Japan Evacuates Residents Near Nuclear Plant After Quake
TOKYO (AP) — Japan ordered thousands of residents near a northeastern nuclear power plant to evacuate on Friday following a massive earthquake that caused a problem in the plant's cooling system.
Chief Cabinet Secretary Yukio Edano said the Fukushima No. 1 power plant was not leaking radiation. Theplant is in Onahama city, about 170 miles (270 kilometers) northeast of Tokyo.
Japan's nuclear safety agency said the evacuation, ordered by the local government of Fukushima, affects at least 2,800 people. It comes after the government declared a state of emergency at the plant.
The quake triggered a power outage and when a backup generator also failed, the cooling system was unable to supply water to cool the reactor. The reactor core remains hot even after a shutdown.
Edano said residents were told to stay at least two miles (three kilometers) from the plant and to stay inside buildings.
He said both the state of emergency and evacuation order are meant to be a precaution. It was the first time Japan has declared a state of emergency at a nuclear power plant.
"We launched the measure so we can be fully prepared for the worst scenario," he said. "We are using all our might to deal with the situation."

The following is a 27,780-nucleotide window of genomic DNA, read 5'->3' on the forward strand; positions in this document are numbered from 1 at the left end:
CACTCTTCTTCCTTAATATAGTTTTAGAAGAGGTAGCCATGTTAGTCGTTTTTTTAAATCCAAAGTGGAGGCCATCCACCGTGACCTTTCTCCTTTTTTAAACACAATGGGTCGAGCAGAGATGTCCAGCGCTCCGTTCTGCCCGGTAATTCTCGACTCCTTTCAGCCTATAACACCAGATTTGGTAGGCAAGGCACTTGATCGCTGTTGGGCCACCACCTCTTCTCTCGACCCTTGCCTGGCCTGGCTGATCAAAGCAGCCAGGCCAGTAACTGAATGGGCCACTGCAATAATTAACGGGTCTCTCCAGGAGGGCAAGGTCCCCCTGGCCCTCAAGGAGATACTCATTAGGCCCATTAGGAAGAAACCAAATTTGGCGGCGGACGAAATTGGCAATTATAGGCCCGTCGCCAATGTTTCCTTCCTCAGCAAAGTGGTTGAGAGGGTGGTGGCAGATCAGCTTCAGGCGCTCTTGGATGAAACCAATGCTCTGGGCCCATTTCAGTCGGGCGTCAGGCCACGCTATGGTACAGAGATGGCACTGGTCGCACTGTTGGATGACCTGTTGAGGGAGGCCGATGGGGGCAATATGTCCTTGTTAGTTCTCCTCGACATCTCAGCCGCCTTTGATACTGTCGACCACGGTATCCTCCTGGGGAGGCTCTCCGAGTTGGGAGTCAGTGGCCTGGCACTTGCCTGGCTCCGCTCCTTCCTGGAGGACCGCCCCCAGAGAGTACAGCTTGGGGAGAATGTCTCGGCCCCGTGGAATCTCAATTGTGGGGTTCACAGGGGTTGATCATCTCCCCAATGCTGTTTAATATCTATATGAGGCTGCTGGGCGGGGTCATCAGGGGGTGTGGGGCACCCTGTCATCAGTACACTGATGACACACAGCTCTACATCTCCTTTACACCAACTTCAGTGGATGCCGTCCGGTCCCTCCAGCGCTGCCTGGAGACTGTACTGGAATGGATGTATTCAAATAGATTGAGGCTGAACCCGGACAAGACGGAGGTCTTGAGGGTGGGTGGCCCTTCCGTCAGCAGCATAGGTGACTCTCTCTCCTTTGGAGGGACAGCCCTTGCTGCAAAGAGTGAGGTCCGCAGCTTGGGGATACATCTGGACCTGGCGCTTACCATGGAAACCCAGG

If the outage in the cooling system persists, eventually radiation could leak out into the environment, and, in the worst case, could cause a reactor meltdown, a nuclear safety agency official said on condition of anonymity, citing sensitivity of the issue.
The plant is just south of the worst-hit Miyagi prefecture, where a fire broke out at another nuclear plant. The blaze was in a turbine building at one of the Onagawa power plants; smoke could be seen coming out of the building, which is separate from the plant's reactor, Tohoku Electric Power Co. said. It has since been extinguished.
Another plant at Onagawa is experiencing a water leak.
The U.S. Geological Survey said the 2:46 p.m. quake was a magnitude 8.9, the biggest earthquake to hit Japan since officials began keeping records in the late 1800s.
A tsunami warning was issued for a number of Pacific, Southeast Asian and Latin American nations.